Advertisement

New Light on Dark Stars

Red Dwarfs, Low-Mass Stars, Brown Dwarfs

  • I. Neill Reid
  • Suzanne L. Hawley

Part of the Astronomy and Planetary Sciences book series (PRAXIS)

Table of contents

  1. Front Matter
    Pages i-xxv
  2. I. Neill Reid, Suzanne L. Hawley
    Pages 1-35
  3. I. Neill Reid, Suzanne L. Hawley
    Pages 37-82
  4. I. Neill Reid, Suzanne L. Hawley
    Pages 127-162
  5. I. Neill Reid, Suzanne L. Hawley
    Pages 163-208
  6. I. Neill Reid, Suzanne L. Hawley
    Pages 209-250
  7. I. Neill Reid, Suzanne L. Hawley
    Pages 251-300
  8. I. Neill Reid, Suzanne L. Hawley
    Pages 301-340
  9. I. Neill Reid, Suzanne L. Hawley
    Pages 341-389
  10. I. Neill Reid, Suzanne L. Hawley
    Pages 391-419
  11. I. Neill Reid, Suzanne L. Hawley
    Pages 421-449
  12. I. Neill Reid, Suzanne L. Hawley
    Pages 451-451
  13. Back Matter
    Pages 453-470

About this book

Introduction

Perhaps the most common question that a child asks when he or she sees the night sky from a dark site for the first time is: 'How many stars are there?' This happens to be a question which has exercised the intellectual skills of many astronomers over the course of most of the last century, including, for the last two decades, one of the authors of this text. Until recently, the most accurate answer was 'We are not certain, but there is a good chance that almost all of them are M dwarfs. ' Within the last three years, results from new sky-surveys - particularly the first deep surveys at near­ infrared wavelengths - have provided a breakthrough in this subject, solidifying our census of the lowest-mass stars and identifying large numbers of the hitherto almost mythical substellar-mass brown dwarfs. These extremely low-luminosity objects are the central subjects of this book, and the subtitle should be interpreted accordingly. The expression 'low-mass stars' carries a wide range of meanings in the astronomical literature, but is most frequently taken to refer to objects with masses comparable with that of the Sun - F and G dwarfs, and their red giant descendants. While this definition is eminently reasonable for the average extragalactic astronomer, our discussion centres on M dwarfs, with masses of no more than 60% that of the Sun, and extends to 'failed stars' - objects with insufficient mass to ignite central hydrogen fusion.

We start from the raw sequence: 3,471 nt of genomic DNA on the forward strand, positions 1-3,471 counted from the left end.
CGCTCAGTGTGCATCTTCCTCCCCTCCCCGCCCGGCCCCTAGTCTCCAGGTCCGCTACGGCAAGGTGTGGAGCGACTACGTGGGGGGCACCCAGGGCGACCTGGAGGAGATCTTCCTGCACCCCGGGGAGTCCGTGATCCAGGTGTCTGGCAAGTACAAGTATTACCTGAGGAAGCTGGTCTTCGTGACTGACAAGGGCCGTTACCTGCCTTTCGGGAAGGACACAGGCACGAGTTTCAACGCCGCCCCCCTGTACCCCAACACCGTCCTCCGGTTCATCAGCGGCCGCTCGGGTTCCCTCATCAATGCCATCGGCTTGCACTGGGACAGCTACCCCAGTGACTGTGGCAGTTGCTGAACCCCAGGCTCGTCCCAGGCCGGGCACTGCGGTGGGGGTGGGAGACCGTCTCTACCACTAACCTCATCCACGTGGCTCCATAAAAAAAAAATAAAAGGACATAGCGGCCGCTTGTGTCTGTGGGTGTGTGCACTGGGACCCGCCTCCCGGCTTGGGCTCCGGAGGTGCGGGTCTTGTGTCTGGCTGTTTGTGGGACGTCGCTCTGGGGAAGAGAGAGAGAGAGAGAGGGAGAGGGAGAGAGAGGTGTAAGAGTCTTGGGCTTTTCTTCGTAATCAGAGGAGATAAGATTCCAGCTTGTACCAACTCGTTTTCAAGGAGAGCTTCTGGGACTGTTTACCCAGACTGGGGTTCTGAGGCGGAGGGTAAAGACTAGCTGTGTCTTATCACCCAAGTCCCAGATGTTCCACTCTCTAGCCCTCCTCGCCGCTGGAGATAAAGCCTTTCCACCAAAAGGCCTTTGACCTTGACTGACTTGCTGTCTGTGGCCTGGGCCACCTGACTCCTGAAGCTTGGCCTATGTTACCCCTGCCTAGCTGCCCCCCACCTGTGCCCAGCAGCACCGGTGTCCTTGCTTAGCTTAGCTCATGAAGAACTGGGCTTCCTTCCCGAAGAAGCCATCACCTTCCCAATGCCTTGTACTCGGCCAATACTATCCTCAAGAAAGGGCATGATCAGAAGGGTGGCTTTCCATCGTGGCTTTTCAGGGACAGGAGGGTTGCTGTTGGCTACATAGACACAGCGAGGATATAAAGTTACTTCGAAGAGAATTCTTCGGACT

Keywords

Galaxy astronomy astrophysics star stellar

Authors and affiliations

  • I. Neill Reid
    • 1
  • Suzanne L. Hawley
    • 2
  1. 1.Formerly of Edinburgh UniversityEdinburghScotland
  2. 2.Department of Physics and AstronomyMichigan State UniversityEast LansingUSA

Bibliographic information

Industry Sectors
Aerospace